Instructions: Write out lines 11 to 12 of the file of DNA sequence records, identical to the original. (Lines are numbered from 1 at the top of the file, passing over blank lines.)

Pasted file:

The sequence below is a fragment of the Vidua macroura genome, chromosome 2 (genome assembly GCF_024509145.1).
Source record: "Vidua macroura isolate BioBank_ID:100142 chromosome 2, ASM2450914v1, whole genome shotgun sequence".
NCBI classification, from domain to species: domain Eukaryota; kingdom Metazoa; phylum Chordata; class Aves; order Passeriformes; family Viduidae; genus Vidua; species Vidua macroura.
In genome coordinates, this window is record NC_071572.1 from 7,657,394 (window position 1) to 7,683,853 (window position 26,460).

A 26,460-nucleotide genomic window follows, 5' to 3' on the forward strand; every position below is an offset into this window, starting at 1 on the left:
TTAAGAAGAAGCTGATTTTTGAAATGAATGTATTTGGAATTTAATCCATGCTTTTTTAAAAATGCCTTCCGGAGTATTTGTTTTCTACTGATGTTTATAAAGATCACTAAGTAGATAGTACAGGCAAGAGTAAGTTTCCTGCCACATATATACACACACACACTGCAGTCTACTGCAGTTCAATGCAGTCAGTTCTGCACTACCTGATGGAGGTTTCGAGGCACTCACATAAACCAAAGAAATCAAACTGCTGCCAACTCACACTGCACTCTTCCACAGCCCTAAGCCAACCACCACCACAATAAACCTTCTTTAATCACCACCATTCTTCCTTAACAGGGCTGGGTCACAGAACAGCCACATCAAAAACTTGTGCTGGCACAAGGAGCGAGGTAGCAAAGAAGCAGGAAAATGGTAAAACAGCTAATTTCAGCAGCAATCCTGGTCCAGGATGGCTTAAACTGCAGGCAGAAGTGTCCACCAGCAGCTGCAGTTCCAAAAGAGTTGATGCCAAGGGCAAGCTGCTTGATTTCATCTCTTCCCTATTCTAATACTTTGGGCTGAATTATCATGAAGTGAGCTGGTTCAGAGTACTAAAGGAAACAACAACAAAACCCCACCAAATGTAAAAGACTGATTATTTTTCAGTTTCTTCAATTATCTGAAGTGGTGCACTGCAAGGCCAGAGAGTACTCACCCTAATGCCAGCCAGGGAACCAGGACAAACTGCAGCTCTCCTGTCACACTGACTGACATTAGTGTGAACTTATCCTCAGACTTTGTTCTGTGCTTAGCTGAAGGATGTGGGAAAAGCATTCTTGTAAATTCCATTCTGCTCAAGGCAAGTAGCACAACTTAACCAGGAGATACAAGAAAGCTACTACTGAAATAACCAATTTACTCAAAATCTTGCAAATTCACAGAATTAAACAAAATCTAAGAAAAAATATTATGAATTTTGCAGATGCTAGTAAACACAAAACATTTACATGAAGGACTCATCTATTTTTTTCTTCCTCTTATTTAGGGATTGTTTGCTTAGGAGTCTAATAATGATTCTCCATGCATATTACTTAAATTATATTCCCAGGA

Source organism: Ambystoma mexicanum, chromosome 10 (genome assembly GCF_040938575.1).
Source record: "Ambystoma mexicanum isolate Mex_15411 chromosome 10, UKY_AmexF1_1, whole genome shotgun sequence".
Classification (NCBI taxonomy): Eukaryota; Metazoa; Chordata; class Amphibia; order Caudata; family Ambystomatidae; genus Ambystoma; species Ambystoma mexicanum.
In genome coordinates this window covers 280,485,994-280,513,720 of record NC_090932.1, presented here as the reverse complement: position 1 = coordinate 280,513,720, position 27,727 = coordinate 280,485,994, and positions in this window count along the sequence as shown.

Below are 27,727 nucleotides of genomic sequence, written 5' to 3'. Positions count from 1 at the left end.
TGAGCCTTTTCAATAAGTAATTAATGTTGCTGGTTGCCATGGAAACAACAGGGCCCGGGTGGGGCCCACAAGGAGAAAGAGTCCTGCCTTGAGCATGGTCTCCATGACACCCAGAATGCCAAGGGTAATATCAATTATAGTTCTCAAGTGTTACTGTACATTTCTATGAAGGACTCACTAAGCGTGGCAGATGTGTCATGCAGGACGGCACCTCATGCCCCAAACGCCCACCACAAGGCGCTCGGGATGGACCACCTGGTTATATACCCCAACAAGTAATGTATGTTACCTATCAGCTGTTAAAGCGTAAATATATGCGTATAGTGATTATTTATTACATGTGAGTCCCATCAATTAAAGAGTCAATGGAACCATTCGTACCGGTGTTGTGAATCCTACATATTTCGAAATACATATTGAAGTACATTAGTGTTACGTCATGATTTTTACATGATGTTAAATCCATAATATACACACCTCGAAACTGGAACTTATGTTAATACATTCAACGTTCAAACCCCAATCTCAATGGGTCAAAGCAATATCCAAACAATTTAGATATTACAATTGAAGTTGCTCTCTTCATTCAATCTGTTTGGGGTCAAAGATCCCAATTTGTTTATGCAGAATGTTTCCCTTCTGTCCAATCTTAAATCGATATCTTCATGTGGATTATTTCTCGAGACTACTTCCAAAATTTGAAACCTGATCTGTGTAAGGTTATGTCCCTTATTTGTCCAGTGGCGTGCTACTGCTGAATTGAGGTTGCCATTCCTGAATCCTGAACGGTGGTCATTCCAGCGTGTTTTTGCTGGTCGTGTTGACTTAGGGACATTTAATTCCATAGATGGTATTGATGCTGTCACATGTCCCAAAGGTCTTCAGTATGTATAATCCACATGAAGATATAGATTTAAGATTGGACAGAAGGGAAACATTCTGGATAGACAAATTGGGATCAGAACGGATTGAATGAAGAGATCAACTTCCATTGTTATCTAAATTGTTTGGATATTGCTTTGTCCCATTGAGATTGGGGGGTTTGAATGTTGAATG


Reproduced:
Below are 27,727 nucleotides of genomic sequence, written 5' to 3'. Positions count from 1 at the left end.
TGAGCCTTTTCAATAAGTAATTAATGTTGCTGGTTGCCATGGAAACAACAGGGCCCGGGTGGGGCCCACAAGGAGAAAGAGTCCTGCCTTGAGCATGGTCTCCATGACACCCAGAATGCCAAGGGTAATATCAATTATAGTTCTCAAGTGTTACTGTACATTTCTATGAAGGACTCACTAAGCGTGGCAGATGTGTCATGCAGGACGGCACCTCATGCCCCAAACGCCCACCACAAGGCGCTCGGGATGGACCACCTGGTTATATACCCCAACAAGTAATGTATGTTACCTATCAGCTGTTAAAGCGTAAATATATGCGTATAGTGATTATTTATTACATGTGAGTCCCATCAATTAAAGAGTCAATGGAACCATTCGTACCGGTGTTGTGAATCCTACATATTTCGAAATACATATTGAAGTACATTAGTGTTACGTCATGATTTTTACATGATGTTAAATCCATAATATACACACCTCGAAACTGGAACTTATGTTAATACATTCAACGTTCAAACCCCAATCTCAATGGGTCAAAGCAATATCCAAACAATTTAGATATTACAATTGAAGTTGCTCTCTTCATTCAATCTGTTTGGGGTCAAAGATCCCAATTTGTTTATGCAGAATGTTTCCCTTCTGTCCAATCTTAAATCGATATCTTCATGTGGATTATTTCTCGAGACTACTTCCAAAATTTGAAACCTGATCTGTGTAAGGTTATGTCCCTTATTTGTCCAGTGGCGTGCTACTGCTGAATTGAGGTTGCCATTCCTGAATCCTGAACGGTGGTCATTCCAGCGTGTTTTTGCTGGTCGTGTTGACTTAGGGACATTTAATTCCATAGATGGTATTGATGCTGTCACATGTCCCAAAGGTCTTCAGTATGTATAATCCACATGAAGATATAGATTTAAGATTGGACAGAAGGGAAACATTCTGGATAGACAAATTGGGATCAGAACGGATTGAATGAAGAGATCAACTTCCATTGTTATCTAAATTGTTTGGATATTGCTTTGTCCCATTGAGATTGGGGGGTTTGAATGTTGAATG